Home Shadow of Spain and Italy looms over the Euro zone

Shadow of Spain and Italy looms over the Euro zone

As anyone with any experience of the Foreign Exchange markets will tell you, just as we manage to convince ourselves that something is about to happen or will continue to happen (e.g a trend or theme developing or continuing ) then the market, for whatever reason, does an about turn and catches you out.

And so it was Monday, as “risk” was definitely “off”’ as stocks were hit hard on the back of Spanish and Italian woes.

This is a contribution by Richard Wiltshire, Chief Foreign Exchange Dealer at ETX Capital, a  UK spread betting provider.   We provide trading on forex, equities  and other markets.

Whilst buoyant stock markets, improving PMI readings and an ECB tolerant of a stronger currency has resulted in a more bullish market view on the EUR over the last few weeks, we should know by now that a political concern is never far away when it comes to the Euro zone and, despite much optimism, it tells us something about how nervous this market is; the way it runs for cover (and in to perceived “safe havens”) when any negative news appears.

The political situation in Italy is something of a farce.   Even the contemplation that we may see a return to power for Berlusconi, is almost unbelievable (the likelihood of a Berlusconi win is small, but he has historically been able to get 3-4% more support in the actual vote than the polls suggest, and he is currently only circa 6 % behind Bersani).   If you made up this story no one would believe you!

Meanwhile in Spain, responding to allegations of having received questionable payments amid worries about political corruption, Prime Minister Mariano Rajoy worryingly insisted “it is all untrue – except for some things (the media has published)”.   Not exactly the way to quash rumours outright.

These “jitters” ,in combination with profit-taking ahead of tomorrow’s ECB meeting and Hollande’s comments on Tuesday where he issued a clear warning over the current strength of the Euro damaging the European economy, should likely see the EUR remain a sell on rallies.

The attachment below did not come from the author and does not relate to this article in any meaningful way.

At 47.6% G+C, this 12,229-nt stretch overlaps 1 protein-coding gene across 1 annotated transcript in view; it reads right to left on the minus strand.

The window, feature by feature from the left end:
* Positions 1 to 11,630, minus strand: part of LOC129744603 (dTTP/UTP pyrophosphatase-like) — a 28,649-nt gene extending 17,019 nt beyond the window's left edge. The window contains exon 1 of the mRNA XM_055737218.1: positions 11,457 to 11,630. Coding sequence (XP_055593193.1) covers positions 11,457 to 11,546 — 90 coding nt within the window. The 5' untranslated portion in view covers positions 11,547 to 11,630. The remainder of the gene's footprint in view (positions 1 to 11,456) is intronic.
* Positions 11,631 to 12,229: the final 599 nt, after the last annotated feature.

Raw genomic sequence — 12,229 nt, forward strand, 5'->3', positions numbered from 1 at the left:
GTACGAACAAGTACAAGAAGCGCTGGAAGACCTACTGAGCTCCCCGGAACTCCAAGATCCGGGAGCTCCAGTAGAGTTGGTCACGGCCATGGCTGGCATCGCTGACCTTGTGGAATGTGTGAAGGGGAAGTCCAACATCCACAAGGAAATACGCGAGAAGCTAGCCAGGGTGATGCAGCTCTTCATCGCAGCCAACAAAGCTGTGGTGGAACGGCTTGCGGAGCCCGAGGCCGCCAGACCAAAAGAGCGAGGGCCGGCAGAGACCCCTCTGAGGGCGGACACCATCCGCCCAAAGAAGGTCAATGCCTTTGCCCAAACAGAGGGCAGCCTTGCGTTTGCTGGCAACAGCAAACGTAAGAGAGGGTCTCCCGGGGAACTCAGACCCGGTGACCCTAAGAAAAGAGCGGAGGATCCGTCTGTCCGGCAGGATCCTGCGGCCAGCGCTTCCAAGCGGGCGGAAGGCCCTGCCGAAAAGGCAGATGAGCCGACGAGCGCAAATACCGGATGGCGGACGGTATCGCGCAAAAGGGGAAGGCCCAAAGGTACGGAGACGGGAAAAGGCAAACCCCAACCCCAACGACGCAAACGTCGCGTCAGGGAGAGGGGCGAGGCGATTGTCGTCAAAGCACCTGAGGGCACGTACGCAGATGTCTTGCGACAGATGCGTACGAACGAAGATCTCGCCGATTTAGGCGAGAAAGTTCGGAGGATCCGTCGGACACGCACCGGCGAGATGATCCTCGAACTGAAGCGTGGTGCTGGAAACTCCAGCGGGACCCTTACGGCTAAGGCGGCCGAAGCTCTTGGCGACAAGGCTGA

There is much speculation that the upcoming ECB meeting will see Mario Draghi (ECB President) try and talk down the Euro, leaving room for rate cuts etc.   However, as Mr Draghi himself stated, at last month’s press conference, “so far, both the real and the effective exchange rate of the euro are at their long-term average” which in turn has been backed up by Nowotny’s comments of only a week ago that EURUSD “remains within a normal long-term range”, both of which suggest to me that the message from the ECB will remain the same, with all avenues left open.

Tuesday saw a lively open where macro name EUR/USD demand set the tone for an early session rally (allied to Middle Eastern names buying euro/yen) which took EUR/USD from the 1.3460 lows and stronger Spanish and German PMI data sparked more short covering, as EUR/USD regained a foothold above the 1.3500 handle to run stops and take out some offers at 1.3525/30. Only for the rally to stall against supply above 1.3540/50 and drift off to the 1.3520 area as Hollande’s comments that the Euro zone needs a foreign exchange policy, hit the wires.

The focus will remain firmly on the Euro kin the next 48 hours, with all eyes on ECB as near term trading conditions are likely to remain “rangey” given the proximity of key resistance levels, but with the medium bullish theme still intact.

The examination of EUR/USD true credentials will come on any test of the 1.3790/1.3835 zone, but short term resistance at 1.3575/00 needs to be cleanly breached first while 1.3450/60 and 1.3390/00 levels should act as key initial supports.

Buona fortuna!